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Pulmonary Hypertension News

Related terms: PAH, Pulmonary Arterial Hypertension

Uptravi Approved for Chronic Lung Disease

Posted 23 Dec 2015 by Drugs.com

TUESDAY, Dec. 22, 2015 – Uptravi (selexipag) has been approved by the U.S. Food and Drug Administration to treat adults with pulmonary arterial hypertension, a disabling lung disease that often leads to death or the need for lung transplant. PAH is high blood pressure that affects arteries that connect the lungs and heart. It causes the heart to work harder, resulting in shortness of breath and limiting the ability to exercise, the FDA said Tuesday in a news release. Uptravi, among a class of drugs called oral IP prostacyclin receptor agonists, relaxes and opens blood vessels, easing the elevated pressure, the agency said. The drug was evaluated in clinical trials involving more than 1,150 adults with PAH. Trial participants who took the drug did so for an average of about a year and a half. The drug was found to limit worsening of the disease and reduce the need for hospitalization. ... Read more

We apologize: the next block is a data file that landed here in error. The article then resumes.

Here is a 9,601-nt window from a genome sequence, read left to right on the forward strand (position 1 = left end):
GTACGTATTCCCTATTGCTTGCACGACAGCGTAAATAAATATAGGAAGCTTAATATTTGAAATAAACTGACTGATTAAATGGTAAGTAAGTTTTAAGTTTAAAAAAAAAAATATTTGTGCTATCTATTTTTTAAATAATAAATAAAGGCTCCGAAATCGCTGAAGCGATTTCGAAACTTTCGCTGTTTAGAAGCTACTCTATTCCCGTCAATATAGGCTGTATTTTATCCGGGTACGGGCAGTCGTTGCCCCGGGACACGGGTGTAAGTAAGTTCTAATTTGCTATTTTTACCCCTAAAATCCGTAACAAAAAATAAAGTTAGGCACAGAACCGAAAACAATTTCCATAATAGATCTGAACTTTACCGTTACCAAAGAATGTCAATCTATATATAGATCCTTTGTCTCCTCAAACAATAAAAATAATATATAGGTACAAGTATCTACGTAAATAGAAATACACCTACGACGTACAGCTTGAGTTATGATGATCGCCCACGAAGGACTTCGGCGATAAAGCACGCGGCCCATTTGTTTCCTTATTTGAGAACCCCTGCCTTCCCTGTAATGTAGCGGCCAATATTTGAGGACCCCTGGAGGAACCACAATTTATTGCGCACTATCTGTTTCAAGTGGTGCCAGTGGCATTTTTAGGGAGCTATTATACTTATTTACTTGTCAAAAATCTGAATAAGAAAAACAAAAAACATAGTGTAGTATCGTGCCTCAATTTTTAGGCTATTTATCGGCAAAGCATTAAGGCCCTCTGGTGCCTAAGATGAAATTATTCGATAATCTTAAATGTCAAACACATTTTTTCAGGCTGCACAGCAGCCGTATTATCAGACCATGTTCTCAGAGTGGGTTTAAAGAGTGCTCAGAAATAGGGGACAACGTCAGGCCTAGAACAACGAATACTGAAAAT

Related support groups: Pulmonary Hypertension, Uptravi, Selexipag

FDA Approves Uptravi (selexipag) for Pulmonary Arterial Hypertension

Posted 23 Dec 2015 by Drugs.com

December 22, 2015 – On December 21, the U.S. Food and Drug Administration approved Uptravi (selexipag) tablets to treat adults with pulmonary arterial hypertension (PAH), a chronic, progressive, and debilitating rare lung disease that can lead to death or the need for transplantation. “Uptravi offers an additional treatment option for patients with pulmonary arterial hypertension,” said Ellis Unger, M.D., director of the Office of Drug Evaluation I in the FDA’s Center for Drug Evaluation and Research. “The FDA supports continued efforts to provide new treatment options for rare diseases.” PAH is high blood pressure that occurs in the arteries that connect the heart to the lungs. It causes the right side of the heart to work harder than normal, which can lead to limitations on exercise ability and shortness of breath, among other more serious complications. Uptravi belongs to a class o ... Read more